Another bit of wishcasting from some on the left involves the ideological posture necessary to win statewide races here.
The most prominent spokesperson of the rising “democratic socialist” faction of the Democratic Party, Congresswoman Alexandria Ocasio-Cortez of New York, has forcefully argued that Claire McCaskill lost her re-election because she wasn’t progressive enough. If The Squad and its adherents truly believed that, logic follows that they would urge Congressman Cori Bush to run for the open Senate seat. But they haven’t, because they know that her message cannot possibly command a statewide majority.
On the other hand, the Democratic Party’s center-left faction is deluding itself if it thinks that defeating Rep. Bush in a primary will be easy.
Nearly any incumbent is most vulnerable in their first re-election, especially during a redistricting cycle when part of the district will be comprised of new voters. But while her no vote on the recent infrastructure bill — she was one of just 6 of 221 Democrats to oppose the landmark legislation — provoked more talk of a possible primary, I cannot remember the last time that a primary challenger of either party defeated an incumbent in the primary by running from the middle as opposed to the flank. And she has developed a formidable national online low-dollar donor base that can likely generate money faster and more reliably than any opponent could raise it.
Of course, both sides wishcast in other realms, such as the parties’ parallel wishcasting regarding the Constitution’s supremacy clause, which establishes that federal laws take precedence over state statutes, and which large factions of both parties choose to ignore when it suits them.
Gov. Mike Parson’s recent executive order bans his administration from enforcing President Biden’s order mandating that companies with 100+ employees require all employees to be vaccinated or undergo weekly testing when people refuse vaccination for religious or medical reasons.
Last session’s Second Amendment Preservation Act prohibited state law enforcement officials from enforcing federal gun laws, which many local sheriffs say is handicapping their effort to apprehend criminals. One Republican woman quipped to me that while most Republicans realized SAPA made no legal sense, “the only other thing left for them to pass is making it legal for me to walk down the street in only a thong with my gun strapped in.”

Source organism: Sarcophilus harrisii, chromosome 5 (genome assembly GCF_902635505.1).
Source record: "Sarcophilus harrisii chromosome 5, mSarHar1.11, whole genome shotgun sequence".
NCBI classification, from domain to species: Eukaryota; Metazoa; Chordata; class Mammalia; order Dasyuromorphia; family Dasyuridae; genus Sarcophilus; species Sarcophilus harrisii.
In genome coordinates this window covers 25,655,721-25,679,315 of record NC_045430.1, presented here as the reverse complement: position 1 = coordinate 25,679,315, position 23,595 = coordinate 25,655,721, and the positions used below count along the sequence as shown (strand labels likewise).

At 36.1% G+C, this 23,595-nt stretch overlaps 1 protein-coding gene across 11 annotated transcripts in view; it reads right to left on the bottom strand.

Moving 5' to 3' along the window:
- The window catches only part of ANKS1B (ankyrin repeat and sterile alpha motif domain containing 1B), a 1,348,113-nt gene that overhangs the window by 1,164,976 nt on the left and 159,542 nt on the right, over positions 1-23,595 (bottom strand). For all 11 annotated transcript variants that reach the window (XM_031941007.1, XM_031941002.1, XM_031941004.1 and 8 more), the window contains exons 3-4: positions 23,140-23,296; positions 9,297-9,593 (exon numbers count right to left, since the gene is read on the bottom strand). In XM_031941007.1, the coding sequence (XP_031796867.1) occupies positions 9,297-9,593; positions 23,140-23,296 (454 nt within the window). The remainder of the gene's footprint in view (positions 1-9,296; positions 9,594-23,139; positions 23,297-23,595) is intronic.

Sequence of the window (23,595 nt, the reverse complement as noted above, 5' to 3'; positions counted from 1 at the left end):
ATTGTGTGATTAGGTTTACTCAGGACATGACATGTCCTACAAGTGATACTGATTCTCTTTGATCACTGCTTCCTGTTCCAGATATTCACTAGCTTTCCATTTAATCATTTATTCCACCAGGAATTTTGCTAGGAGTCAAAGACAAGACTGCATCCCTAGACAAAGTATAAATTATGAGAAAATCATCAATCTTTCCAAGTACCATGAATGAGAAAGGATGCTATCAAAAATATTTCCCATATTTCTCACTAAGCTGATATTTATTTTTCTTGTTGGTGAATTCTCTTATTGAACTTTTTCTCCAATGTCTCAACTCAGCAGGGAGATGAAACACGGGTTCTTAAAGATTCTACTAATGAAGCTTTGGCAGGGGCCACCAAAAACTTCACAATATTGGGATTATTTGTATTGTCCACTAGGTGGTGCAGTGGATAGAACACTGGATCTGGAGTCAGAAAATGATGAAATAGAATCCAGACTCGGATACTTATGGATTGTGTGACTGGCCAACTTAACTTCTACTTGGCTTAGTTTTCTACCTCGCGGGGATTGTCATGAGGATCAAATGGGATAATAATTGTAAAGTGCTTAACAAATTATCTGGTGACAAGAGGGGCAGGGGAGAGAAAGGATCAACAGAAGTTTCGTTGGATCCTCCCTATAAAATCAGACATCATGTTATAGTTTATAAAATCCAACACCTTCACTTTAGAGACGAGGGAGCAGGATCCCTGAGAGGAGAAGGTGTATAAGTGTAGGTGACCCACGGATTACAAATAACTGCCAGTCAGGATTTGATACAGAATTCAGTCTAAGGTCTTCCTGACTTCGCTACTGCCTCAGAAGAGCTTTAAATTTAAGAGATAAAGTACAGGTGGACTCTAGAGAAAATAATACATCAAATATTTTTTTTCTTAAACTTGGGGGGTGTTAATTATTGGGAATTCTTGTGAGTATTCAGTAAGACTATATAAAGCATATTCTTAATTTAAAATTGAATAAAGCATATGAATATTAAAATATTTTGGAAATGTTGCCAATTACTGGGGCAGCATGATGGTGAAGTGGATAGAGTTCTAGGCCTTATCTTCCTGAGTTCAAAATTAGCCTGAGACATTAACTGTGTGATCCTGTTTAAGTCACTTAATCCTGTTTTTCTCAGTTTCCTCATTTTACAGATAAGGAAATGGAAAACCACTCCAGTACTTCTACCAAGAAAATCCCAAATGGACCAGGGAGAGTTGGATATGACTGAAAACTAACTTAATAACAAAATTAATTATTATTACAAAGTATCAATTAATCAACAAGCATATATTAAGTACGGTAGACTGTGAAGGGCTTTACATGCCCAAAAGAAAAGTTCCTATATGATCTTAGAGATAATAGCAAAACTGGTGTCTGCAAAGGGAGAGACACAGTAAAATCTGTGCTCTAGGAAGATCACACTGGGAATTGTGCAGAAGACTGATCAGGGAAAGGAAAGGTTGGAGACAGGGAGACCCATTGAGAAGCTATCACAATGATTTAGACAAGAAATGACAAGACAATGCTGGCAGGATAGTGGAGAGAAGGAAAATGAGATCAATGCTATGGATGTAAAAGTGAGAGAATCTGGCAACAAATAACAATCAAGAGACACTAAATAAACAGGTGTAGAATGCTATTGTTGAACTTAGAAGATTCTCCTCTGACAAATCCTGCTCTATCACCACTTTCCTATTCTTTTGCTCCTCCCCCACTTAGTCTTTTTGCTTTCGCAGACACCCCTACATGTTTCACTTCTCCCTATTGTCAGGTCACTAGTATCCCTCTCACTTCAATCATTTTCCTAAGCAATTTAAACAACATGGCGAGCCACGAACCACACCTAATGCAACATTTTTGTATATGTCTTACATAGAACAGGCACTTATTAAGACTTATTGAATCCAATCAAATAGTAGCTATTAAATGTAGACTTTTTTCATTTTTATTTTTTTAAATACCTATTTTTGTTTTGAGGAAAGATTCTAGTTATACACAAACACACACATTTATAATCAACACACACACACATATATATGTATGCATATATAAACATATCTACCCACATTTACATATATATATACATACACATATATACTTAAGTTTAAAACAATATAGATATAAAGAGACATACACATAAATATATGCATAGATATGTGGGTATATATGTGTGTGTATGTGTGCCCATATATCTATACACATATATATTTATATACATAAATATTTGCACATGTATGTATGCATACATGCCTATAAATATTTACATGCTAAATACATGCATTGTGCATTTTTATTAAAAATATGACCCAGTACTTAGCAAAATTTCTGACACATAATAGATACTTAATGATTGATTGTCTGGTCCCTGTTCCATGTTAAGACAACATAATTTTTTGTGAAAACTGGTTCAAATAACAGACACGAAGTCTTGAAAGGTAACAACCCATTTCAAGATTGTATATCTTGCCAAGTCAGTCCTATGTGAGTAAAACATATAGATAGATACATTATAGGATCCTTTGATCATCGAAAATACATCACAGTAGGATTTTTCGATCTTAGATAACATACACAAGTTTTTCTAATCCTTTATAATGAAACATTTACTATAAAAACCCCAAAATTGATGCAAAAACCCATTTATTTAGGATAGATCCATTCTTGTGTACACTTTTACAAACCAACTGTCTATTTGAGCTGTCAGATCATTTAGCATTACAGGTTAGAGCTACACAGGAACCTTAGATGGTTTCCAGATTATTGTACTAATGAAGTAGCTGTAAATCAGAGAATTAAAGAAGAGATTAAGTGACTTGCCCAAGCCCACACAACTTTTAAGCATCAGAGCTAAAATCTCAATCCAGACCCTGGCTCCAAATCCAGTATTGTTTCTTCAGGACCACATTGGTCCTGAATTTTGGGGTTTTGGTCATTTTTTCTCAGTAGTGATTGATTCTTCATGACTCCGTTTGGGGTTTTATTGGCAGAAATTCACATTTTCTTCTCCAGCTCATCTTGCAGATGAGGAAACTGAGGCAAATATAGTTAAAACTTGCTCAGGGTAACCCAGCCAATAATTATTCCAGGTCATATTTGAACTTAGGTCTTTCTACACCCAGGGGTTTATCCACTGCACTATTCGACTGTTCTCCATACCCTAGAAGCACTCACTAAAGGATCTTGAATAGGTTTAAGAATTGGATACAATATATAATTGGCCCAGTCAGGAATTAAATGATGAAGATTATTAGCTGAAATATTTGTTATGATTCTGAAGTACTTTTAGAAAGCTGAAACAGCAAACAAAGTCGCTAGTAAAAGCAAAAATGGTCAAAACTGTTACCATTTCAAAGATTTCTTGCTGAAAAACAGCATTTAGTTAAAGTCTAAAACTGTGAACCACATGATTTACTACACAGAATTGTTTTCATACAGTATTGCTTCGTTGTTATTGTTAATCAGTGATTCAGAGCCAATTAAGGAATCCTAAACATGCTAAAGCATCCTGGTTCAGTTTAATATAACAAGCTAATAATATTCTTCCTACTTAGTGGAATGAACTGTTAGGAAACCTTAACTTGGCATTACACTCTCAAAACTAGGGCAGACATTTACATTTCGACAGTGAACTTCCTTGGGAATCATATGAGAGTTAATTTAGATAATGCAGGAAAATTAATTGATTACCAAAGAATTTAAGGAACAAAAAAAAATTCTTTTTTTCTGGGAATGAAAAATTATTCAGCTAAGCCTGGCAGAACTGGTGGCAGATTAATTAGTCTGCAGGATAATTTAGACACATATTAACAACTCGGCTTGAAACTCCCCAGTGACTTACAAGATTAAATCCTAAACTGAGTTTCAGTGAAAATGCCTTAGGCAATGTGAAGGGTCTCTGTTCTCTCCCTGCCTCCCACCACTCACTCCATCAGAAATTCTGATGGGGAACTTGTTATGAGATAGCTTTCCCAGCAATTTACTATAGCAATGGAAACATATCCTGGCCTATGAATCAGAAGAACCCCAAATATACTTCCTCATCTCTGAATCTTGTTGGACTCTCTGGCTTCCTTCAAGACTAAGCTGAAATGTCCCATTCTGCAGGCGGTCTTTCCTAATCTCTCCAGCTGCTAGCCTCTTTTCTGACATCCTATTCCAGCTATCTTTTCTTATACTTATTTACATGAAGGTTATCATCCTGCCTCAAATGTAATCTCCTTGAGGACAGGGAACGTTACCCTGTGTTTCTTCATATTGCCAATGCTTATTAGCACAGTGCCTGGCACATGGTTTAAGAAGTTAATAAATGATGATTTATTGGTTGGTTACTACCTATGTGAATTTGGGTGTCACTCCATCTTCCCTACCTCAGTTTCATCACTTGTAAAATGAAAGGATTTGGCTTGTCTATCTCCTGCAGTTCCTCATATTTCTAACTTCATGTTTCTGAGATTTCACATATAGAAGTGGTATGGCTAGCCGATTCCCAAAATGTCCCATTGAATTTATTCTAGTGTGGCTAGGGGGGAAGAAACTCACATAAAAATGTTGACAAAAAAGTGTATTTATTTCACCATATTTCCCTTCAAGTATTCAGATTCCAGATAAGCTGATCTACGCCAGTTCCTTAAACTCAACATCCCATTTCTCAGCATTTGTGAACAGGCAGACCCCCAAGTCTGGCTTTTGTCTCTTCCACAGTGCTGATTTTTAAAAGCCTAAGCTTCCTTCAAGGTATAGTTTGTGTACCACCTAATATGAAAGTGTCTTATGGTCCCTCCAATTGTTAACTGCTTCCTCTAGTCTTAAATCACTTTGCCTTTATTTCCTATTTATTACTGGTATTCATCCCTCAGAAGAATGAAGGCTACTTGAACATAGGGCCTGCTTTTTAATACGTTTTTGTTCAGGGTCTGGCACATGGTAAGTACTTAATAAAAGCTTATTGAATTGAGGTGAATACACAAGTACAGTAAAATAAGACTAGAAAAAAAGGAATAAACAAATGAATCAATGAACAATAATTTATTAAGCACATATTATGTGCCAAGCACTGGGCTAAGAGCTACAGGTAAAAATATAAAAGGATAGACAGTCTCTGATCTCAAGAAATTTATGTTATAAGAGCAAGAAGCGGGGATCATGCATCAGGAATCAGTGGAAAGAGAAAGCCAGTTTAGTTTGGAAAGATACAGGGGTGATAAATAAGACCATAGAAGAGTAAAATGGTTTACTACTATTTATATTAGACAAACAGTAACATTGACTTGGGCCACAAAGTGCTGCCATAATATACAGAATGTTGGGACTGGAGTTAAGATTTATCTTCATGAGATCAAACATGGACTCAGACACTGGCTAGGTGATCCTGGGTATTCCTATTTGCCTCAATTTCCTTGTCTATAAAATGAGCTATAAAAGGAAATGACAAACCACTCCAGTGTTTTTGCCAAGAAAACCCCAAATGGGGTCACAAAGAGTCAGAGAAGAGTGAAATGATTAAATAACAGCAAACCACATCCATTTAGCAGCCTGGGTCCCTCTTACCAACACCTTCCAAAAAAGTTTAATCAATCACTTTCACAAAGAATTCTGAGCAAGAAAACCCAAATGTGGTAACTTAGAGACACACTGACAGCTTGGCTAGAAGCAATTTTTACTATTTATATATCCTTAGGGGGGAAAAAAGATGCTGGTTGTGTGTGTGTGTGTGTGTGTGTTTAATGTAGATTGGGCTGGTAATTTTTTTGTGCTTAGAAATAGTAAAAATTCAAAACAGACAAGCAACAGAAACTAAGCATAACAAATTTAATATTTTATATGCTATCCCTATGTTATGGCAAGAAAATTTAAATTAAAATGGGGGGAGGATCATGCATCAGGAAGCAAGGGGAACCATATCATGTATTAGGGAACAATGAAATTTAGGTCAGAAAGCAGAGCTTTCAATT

And yet the same Democrats who cry foul at Gov. Parson and the Legislature for such actions also praise big-city mayors around the country who declare their jurisdictions “sanctuary cities” that will not enforce federal immigration.
What’s good for the goose should be good for the gander, but many elected officials of both parties only seem to acknowledge the supremacy clause when it suits their ideological purposes.
Most therapy starts off with a therapist telling a patient that the first step to getting better is being honest with themselves. The same is true for partisans. Both parties, and factions inside of them, would likely make wiser strategic decisions and/or improve their public standing if they accepted the aforementioned hard truths.
This commentary by Jeff Smith is published through a Creative Commons license. Smith is executive director of the Missouri Workforce Housing Association. He was a member of the Missouri Senate who was convicted on two felony counts of conspiracy to obstruct justice involving his campaign and was sent to prison. He wrote three books: “Trading Places,” on U.S. party alignment; “Mr. Smith Goes to Prison”, a memoir and argument for reform; and “Ferguson in Black and White,” a historical analysis of St. Louis inequality.